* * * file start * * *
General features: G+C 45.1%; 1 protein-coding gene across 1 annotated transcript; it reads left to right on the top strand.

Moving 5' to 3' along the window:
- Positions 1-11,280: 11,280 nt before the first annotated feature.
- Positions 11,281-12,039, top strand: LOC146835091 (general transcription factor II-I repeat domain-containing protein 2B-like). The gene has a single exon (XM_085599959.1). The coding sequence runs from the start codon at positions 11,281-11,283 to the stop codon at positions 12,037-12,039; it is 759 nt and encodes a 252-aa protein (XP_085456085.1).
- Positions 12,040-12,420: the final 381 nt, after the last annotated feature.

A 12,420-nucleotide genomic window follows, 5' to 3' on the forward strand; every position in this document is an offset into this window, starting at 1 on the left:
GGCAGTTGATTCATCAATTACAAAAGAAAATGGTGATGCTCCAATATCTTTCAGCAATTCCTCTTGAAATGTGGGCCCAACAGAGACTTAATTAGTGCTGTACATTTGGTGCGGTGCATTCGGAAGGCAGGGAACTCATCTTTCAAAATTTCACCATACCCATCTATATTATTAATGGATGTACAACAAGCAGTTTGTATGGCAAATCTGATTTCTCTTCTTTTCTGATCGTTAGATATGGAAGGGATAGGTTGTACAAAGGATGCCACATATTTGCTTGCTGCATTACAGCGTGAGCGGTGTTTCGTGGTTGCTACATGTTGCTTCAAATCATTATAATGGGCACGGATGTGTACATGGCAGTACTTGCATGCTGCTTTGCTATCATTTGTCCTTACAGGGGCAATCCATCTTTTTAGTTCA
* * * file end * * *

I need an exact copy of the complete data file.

General features: G+C 45.1%; 1 protein-coding gene across 1 annotated transcript; it reads left to right on the top strand.

Moving 5' to 3' along the window:
- Positions 1-11,280: 11,280 nt before the first annotated feature.
- Positions 11,281-12,039, top strand: LOC146835091 (general transcription factor II-I repeat domain-containing protein 2B-like). The gene has a single exon (XM_085599959.1). The coding sequence runs from the start codon at positions 11,281-11,283 to the stop codon at positions 12,037-12,039; it is 759 nt and encodes a 252-aa protein (XP_085456085.1).
- Positions 12,040-12,420: the final 381 nt, after the last annotated feature.

A 12,420-nucleotide genomic window follows, 5' to 3' on the forward strand; every position in this document is an offset into this window, starting at 1 on the left:
GGCAGTTGATTCATCAATTACAAAAGAAAATGGTGATGCTCCAATATCTTTCAGCAATTCCTCTTGAAATGTGGGCCCAACAGAGACTTAATTAGTGCTGTACATTTGGTGCGGTGCATTCGGAAGGCAGGGAACTCATCTTTCAAAATTTCACCATACCCATCTATATTATTAATGGATGTACAACAAGCAGTTTGTATGGCAAATCTGATTTCTCTTCTTTTCTGATCGTTAGATATGGAAGGGATAGGTTGTACAAAGGATGCCACATATTTGCTTGCTGCATTACAGCGTGAGCGGTGTTTCGTGGTTGCTACATGTTGCTTCAAATCATTATAATGGGCACGGATGTGTACATGGCAGTACTTGCATGCTGCTTTGCTATCATTTGTCCTTACAGGGGCAATCCATCTTTTTAGTTCA